Saucony Profile Review
Technology has allowed just about every piece of outdoor gear to get lighter while still improving performance and running shoes are certainly no exception. At 7.6 oz (women’s) the Saucony Profile may not be the lightest running shoe on the market, but for the weight, it comes with more cushioning than most shoes in this weight range.
The Saucony Profile appears as if it is a traditional running shoe, while it actually fits better into the minimalist category as it has a 4mm heel toe differential. The upper of the Saucony Profile includes a lightweight mesh which I found to be very breathable while running, but if I hung around in them for too long before or after I ran they seemed to make my feet feel a little damp and clammy. An interesting feature of the uppers is the bootie style construction. There is no movable tongue, so you slide your foot in like you’re putting a sock. At first, this was a tad difficult to manage but after a the shoes loosened up a bit I had no trouble getting my foot in or out. The interior and exterior materials are very soft and there is extra cushioning built into the top portion under the laces (traditionally the tongue), and around the ankle. I found that although the tongue area seemed cushioned it wasn’t very dense and didn’t really hold up or provide much protection when I tightened the laces down. The HRC Strobel board is said to increase cushioning and step-in comfort, to be honest, it was not a noticeable feature to me.
The midsole of these shoes is designed for extra cushioning without the extra weight and I think it achieves that goal. The Profile features a non-visible grid system that offers additional stability and cushioning and injection molded EVA which decreases attenuation and provides responsive cushioning. I feel as though both of these features were a bit lost in the shoe. Yes, it was very stable and provided cushioning, but I do not feel as though the shoe was exceptionally responsive. The Profile features a 4mm heel toe offset which encourages mid-foot strike. Many shoes with a 4mm differential are geared toward transitioning to a more “natural running” style, but Saucony does not mention that about the Profile and I would not consider them a transitional shoe at this point.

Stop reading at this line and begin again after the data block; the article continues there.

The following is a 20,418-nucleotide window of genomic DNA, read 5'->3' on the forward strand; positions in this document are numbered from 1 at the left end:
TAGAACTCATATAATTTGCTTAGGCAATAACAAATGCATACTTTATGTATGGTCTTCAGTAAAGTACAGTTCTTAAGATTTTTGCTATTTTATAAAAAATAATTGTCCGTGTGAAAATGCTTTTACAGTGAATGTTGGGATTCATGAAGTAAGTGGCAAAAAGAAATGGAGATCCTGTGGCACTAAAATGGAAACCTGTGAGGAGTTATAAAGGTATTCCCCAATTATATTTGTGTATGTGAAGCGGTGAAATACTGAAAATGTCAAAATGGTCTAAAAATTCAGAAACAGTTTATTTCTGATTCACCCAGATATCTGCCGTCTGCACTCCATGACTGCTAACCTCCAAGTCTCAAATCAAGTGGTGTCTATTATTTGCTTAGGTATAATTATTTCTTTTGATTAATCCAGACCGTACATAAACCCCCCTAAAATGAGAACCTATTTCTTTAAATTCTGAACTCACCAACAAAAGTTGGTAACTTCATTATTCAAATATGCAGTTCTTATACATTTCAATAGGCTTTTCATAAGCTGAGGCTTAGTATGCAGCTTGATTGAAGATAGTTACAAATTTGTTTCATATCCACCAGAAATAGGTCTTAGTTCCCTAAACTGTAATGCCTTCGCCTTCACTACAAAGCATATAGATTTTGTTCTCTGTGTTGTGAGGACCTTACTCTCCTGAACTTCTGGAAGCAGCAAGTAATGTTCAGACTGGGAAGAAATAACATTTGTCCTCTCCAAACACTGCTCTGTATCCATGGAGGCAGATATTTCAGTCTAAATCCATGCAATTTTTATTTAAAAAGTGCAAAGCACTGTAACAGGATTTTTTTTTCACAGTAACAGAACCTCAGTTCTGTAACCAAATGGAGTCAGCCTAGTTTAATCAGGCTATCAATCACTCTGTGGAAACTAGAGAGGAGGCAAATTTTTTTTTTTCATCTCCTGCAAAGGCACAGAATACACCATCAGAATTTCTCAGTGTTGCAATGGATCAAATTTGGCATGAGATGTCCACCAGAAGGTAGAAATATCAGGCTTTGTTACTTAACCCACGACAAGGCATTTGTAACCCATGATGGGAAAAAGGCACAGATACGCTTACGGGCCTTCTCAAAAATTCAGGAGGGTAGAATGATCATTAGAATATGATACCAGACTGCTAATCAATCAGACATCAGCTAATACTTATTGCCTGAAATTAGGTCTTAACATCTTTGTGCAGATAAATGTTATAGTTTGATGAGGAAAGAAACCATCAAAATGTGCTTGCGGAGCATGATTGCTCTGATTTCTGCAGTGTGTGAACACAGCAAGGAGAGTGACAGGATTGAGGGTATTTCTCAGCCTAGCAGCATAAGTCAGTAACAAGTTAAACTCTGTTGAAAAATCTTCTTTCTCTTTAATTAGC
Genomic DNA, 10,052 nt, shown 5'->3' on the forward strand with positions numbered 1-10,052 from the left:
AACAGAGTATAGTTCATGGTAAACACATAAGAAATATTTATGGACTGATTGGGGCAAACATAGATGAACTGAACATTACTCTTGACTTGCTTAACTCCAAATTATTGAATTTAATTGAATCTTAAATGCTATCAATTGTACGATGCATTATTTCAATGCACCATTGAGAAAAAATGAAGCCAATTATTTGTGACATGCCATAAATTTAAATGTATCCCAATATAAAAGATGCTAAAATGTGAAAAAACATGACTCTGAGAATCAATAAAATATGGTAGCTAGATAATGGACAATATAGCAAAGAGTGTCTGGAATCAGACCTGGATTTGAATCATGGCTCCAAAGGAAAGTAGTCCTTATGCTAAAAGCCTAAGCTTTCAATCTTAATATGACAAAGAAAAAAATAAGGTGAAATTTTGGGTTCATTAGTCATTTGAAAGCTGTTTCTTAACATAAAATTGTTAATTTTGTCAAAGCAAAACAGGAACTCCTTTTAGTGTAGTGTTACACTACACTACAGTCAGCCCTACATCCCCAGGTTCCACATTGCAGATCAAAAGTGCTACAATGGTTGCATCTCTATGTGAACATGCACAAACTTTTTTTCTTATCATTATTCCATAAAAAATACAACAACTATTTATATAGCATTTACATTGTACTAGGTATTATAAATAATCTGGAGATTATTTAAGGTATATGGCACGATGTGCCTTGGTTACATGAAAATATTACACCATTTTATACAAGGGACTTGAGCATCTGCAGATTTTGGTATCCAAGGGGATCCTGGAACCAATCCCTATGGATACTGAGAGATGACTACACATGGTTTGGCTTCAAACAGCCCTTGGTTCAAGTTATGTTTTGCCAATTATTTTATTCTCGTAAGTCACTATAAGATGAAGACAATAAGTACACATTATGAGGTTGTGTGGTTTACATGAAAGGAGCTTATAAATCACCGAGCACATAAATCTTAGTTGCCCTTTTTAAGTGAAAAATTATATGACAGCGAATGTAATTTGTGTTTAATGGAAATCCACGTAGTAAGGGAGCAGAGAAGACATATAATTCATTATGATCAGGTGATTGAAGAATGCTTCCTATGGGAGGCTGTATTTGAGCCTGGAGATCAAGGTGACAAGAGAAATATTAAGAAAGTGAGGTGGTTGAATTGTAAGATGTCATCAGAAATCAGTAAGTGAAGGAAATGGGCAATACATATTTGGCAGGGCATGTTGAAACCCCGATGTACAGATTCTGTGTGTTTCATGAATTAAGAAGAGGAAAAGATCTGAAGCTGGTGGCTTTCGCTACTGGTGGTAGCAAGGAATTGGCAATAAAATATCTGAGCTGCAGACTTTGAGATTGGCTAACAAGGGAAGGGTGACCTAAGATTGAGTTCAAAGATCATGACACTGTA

The outsole of the Saucony Profile is constructed of XT-900 carbon rubber which is lightweight and durable. I have run on all kinds of surfaces and in all kinds of conditions in these shoes and I haven’t noticed any visible wear to the soles. The material seems to barely even hold dirt; the soles hardly even look dirty. The lugging on the Profile is a low triangular shape which I thought was unique. The material and the lugging pattern seem to provide excellent traction even in wet conditions.
Overall, I think the Profile achieves the goal of providing excellent cushioning while being very lightweight, but I think the shoe lacks a little in other areas. I think the upper is good, but not great and that it could be improved but possibly at the cost of extra weight. Saucony’s website mentions that these shoes are responsive and flexible underfoot, but I found them to be quite stiff and didn’t feel like I was getting full motion out of the shoe as I transitioned through my foot-strike and stride. As I mentioned earlier, I didn’t feel like the responsiveness was holding me back or felt dead, it just wasn’t as quick as other shoes in a similar category.
I think the look of the Profile is unique and eye-catching. The Profile is available in a variety fof colors for men and women.
- women’s – green/gray, navy/aqua/orange, black/hot pink
- men’s – black/citron, navy/blue/red, gray/black/citron
Type: Road running
Heel-Toe Differential (Drop): 4 mm
Weight: 7.6 oz. women’s / 8.9 oz. men’s
Gender Availability: both Men’s and Women’s models